There are many things that I hope to learn from my cohort this summer. First and foremost, I hope to learn what everyone’s projects are about. The Brackenridge emphasizes interdisciplinary work, and I am looking forward to learning about all the different nuances of these projects, and the possible connections between them. Also of great interest is the experiences that people have had here at Pitt. It will be very enjoyable to listen to people recollect some of the work that they have previously done, and, again, see how they compare to each other. Finally, I would like to hear other people’s thoughts on the reading assignments for this course, as well as sharing my own. So far, these readings have brought many fascinating insights, and I look forward to hearing more! Overall, I hope that the meetings can serve as a forum for a variety of interesting topics.
There aren’t any projects that seem to be similar to mine. There seem to be quite a few medical projects, such as Aboli Kesbhat’s “Recovery on Traumatic Brain Injury”, and Izza Choudhry’s “Impact of ADHD risk on the Quality of Mother-Infant Interactions”. Aside from both being projects in the sciences, mine doesn’t seem to have too much in common with the other projects. As for projects that interested me, Hunsi Jayaprakash’s “What we can learn from forgetting” is very intriguing, as I always enjoy when computer-related concepts are applied to medicine. Machine learning in particular is very fascinating, as there many issues that it can be applied to. Overall, there are many different projects, and I hope to learn more about them as the semester goes on.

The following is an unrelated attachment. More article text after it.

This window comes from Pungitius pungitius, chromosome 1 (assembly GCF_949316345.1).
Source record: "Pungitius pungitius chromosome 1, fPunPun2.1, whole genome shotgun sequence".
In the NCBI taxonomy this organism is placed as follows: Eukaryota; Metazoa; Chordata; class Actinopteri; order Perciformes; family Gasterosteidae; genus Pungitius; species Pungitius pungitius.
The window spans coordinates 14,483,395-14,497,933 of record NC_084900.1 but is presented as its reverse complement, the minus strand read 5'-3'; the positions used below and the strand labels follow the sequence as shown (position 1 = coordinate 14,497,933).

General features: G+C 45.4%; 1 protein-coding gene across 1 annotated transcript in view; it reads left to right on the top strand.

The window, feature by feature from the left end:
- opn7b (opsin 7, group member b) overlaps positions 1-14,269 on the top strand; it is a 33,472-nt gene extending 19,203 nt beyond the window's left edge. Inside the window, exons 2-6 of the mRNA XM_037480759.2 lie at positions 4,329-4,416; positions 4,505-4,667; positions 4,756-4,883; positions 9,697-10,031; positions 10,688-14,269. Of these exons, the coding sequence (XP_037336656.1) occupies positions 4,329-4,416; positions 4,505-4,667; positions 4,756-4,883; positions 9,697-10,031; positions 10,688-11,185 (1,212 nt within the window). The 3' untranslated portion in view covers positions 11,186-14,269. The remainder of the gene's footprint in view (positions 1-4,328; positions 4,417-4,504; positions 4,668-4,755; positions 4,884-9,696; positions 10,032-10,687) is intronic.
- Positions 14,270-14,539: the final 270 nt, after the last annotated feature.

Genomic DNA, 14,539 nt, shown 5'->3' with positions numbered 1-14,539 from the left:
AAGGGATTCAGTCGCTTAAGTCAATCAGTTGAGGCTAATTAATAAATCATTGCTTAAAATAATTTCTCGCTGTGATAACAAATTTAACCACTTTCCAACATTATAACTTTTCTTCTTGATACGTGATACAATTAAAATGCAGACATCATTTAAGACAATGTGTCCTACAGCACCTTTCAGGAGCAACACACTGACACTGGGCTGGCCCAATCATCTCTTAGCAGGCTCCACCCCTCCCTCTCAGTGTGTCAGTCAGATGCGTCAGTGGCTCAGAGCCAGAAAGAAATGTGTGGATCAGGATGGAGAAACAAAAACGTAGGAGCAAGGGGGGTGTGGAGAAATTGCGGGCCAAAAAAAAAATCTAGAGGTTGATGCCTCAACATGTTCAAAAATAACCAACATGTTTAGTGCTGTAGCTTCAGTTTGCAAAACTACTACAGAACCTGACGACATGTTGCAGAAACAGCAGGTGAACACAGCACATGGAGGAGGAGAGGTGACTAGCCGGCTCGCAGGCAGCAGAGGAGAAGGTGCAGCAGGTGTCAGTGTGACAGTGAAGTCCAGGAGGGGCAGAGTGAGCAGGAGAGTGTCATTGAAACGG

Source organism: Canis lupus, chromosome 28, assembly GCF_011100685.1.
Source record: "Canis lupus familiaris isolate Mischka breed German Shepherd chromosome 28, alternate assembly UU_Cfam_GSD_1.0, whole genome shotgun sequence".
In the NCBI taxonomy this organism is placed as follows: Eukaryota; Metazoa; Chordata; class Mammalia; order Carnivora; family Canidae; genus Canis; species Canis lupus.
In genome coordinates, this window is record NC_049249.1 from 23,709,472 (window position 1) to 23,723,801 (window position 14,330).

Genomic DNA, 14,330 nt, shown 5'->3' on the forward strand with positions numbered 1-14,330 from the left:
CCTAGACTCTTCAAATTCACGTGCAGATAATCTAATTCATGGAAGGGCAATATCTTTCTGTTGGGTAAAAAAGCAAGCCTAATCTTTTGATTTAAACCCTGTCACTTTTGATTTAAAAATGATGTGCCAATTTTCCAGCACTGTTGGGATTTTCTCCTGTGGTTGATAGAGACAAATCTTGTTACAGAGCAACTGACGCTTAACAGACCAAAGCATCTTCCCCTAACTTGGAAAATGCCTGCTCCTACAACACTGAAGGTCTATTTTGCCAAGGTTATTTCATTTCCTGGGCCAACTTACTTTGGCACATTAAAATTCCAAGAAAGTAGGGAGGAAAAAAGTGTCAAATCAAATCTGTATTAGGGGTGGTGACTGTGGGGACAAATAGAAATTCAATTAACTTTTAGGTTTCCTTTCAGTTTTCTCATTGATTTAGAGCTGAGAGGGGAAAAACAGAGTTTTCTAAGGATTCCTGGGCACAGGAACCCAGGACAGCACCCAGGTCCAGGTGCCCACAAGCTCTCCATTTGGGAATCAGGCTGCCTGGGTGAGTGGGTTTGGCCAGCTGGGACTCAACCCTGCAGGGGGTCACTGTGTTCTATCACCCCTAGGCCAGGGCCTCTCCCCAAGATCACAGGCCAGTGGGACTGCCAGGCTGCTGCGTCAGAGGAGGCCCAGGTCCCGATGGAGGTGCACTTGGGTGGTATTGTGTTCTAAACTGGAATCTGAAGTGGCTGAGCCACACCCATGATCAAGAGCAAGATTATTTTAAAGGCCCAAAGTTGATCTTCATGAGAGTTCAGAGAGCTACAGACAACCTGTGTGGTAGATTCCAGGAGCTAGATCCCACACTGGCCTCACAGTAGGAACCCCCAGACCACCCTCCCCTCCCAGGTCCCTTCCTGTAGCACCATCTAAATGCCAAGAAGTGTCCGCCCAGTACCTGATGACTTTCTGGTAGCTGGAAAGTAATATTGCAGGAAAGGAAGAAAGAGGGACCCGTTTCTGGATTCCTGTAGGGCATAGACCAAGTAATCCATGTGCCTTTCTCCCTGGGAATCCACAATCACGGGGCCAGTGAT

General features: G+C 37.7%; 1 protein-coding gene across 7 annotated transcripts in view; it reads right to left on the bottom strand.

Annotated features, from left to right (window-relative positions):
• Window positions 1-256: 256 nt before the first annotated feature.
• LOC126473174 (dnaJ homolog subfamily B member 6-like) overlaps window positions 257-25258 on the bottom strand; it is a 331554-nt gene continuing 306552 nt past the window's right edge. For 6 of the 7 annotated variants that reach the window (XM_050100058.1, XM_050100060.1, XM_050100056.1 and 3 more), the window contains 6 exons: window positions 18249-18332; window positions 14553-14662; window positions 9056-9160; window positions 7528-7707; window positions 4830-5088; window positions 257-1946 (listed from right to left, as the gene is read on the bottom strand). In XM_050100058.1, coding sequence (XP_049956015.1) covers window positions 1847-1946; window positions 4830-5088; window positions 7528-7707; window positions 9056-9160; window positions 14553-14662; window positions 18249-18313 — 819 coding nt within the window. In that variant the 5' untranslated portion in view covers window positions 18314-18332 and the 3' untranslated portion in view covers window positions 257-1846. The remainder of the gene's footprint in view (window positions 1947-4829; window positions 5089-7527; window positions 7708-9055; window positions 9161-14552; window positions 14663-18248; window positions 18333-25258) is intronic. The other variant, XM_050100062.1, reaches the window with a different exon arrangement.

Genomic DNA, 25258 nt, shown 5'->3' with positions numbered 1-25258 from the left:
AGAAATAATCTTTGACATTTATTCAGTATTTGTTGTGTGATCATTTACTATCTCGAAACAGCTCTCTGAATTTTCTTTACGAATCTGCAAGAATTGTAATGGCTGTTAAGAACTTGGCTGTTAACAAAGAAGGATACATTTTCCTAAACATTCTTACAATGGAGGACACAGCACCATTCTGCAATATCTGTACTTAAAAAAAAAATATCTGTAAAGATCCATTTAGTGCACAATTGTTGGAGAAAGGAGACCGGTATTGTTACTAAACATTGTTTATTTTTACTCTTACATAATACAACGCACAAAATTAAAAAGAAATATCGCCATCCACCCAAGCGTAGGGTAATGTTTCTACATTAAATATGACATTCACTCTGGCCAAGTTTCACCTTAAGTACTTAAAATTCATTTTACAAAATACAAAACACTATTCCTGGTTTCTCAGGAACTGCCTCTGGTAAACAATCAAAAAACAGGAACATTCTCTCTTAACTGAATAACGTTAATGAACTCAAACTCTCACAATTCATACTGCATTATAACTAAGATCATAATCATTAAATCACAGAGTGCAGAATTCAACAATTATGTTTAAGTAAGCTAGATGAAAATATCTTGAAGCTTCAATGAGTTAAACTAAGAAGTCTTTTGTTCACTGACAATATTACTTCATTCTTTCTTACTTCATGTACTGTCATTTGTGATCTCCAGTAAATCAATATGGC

Many benefits exist when working with people of other disciplines. One of these, as mentioned earlier in this blog post, is learning about what other people are doing. It is also good to see whether your area has any sort of applications to their area. For example, my project’s end goal has to do with satellites. In my particular cohort, there doesn’t seem to be anyone who is doing work with satellites, but if there was, there could be a potential avenue to work together. As for difficulties, the major one is that most people in a different area don’t know much about mine, and vice versa. This can make working together difficult, as there is a type of “language” barrier between the disciplines. All in all though, I think that working with people in other disciplines will be a great experience.